Sometimes people disappoint.
They have their reasons, of course. We live in a world shaped by emotional turmoil and uncertainty. It's a reactionary world and it can make us unforgiving, ungrateful, and embittered. It becomes easy to quit people, to build walls around steadily shrinking hearts, and to inflict our pain upon others without discrimination. We forget that people deserve dignity and that kindness isn't a commodity to be bargained for (or an act made with the expectation of return).
Carl Jung said, “Everything that irritates us about others can lead us to an understanding of ourselves.” In other words, every impatience, every painful infliction from the outside, is a mirror offering us an opportunity.
When I consider this quote, I realize that what he’s talking about is empathy – the ability to relate to the pain we encounter, to its origin. Because if we look deep enough, if we can dig down into that pit of compassion we all carry, we can confront our own souls with honesty.
It isn't always easy. Compassion, empathy and patience are all acts of practice. They take time to master; each must be a conscious choice, not only reserved for those closest to us but applied to the briefest of interactions. Only in this can we learn what it means to love unconditionally, to cure the pain we see in the world - a pain once inflicted upon and by us.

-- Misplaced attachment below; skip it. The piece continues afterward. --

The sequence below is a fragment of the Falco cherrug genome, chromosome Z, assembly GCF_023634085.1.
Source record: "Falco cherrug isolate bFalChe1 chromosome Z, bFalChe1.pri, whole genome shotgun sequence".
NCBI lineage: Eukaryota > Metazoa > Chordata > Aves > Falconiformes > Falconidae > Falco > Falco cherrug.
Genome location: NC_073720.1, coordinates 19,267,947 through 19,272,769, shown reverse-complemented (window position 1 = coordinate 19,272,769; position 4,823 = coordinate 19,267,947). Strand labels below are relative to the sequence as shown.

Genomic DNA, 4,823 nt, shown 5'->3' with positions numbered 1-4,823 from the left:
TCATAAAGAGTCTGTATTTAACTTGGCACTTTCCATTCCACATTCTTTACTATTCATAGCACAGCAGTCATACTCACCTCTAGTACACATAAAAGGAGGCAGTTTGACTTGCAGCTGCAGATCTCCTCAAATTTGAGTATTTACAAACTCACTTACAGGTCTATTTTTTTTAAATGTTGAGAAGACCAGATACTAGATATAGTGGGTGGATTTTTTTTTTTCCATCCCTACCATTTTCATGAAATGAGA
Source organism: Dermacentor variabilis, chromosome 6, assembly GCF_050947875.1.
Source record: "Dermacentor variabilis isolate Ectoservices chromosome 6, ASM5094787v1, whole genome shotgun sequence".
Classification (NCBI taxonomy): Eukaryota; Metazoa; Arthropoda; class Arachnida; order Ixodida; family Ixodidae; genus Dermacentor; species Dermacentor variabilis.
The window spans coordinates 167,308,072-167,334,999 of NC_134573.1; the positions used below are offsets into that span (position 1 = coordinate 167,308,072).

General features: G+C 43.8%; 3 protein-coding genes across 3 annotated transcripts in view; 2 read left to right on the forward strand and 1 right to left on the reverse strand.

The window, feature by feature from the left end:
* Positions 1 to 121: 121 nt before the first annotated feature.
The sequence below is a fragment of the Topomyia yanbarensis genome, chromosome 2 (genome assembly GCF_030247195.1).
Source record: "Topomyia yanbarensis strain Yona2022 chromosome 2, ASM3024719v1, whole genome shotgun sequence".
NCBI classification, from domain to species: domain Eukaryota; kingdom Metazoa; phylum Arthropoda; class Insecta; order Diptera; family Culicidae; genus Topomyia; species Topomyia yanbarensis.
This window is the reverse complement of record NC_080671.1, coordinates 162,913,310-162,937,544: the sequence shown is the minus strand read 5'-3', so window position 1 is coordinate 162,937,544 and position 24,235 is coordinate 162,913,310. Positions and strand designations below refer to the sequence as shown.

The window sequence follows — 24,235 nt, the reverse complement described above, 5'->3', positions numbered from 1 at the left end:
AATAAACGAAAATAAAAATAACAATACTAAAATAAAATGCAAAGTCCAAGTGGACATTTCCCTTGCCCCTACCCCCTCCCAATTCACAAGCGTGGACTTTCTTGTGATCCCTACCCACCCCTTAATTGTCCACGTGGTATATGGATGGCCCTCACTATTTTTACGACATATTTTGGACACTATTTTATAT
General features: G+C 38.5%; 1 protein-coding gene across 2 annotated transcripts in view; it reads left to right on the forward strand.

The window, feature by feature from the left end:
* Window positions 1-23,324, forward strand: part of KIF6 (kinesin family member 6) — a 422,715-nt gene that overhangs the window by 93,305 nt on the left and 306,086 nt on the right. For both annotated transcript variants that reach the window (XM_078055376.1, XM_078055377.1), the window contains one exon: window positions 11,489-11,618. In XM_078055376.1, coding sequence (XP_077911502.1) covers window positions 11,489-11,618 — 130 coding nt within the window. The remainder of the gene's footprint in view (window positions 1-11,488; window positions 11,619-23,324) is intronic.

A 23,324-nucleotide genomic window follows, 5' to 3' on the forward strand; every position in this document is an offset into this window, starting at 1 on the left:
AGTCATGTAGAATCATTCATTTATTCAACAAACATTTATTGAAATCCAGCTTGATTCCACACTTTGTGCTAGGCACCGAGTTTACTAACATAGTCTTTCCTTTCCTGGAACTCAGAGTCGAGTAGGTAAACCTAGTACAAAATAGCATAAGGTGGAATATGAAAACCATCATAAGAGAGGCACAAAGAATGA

As I left Ghana, left my position as a volunteer trained in cultural understanding and mindfulness, I feared that I would somehow lose that; that, in a world where Twitter, Instagram and the instant gratification of Facebook exists, my compassion would fall short of the life I once knew. I wanted to reflect on my time as a volunteer without idolizing the third world or damning the first. I wanted to change problems I saw through my understanding of them, not my disgust. Because, I thought, if I couldn't use my third world experiences in the first world, 'my' world, than I obviously hadn't spent them well ...
The world I see today is seriously lacking in empathy and patience. And if you’re looking to do some good, take a moment to look into a mirror - whether it be a he or a she, a Christian or a Muslim, recklessly angry or smiling like a child watching bubbles float into the sky – forgive them, forget yourself for a minute, and remember that they might actually need your love more than you know (and that giving your love is never a sign of weakness).
Make the world more beautiful. Make your experiences count.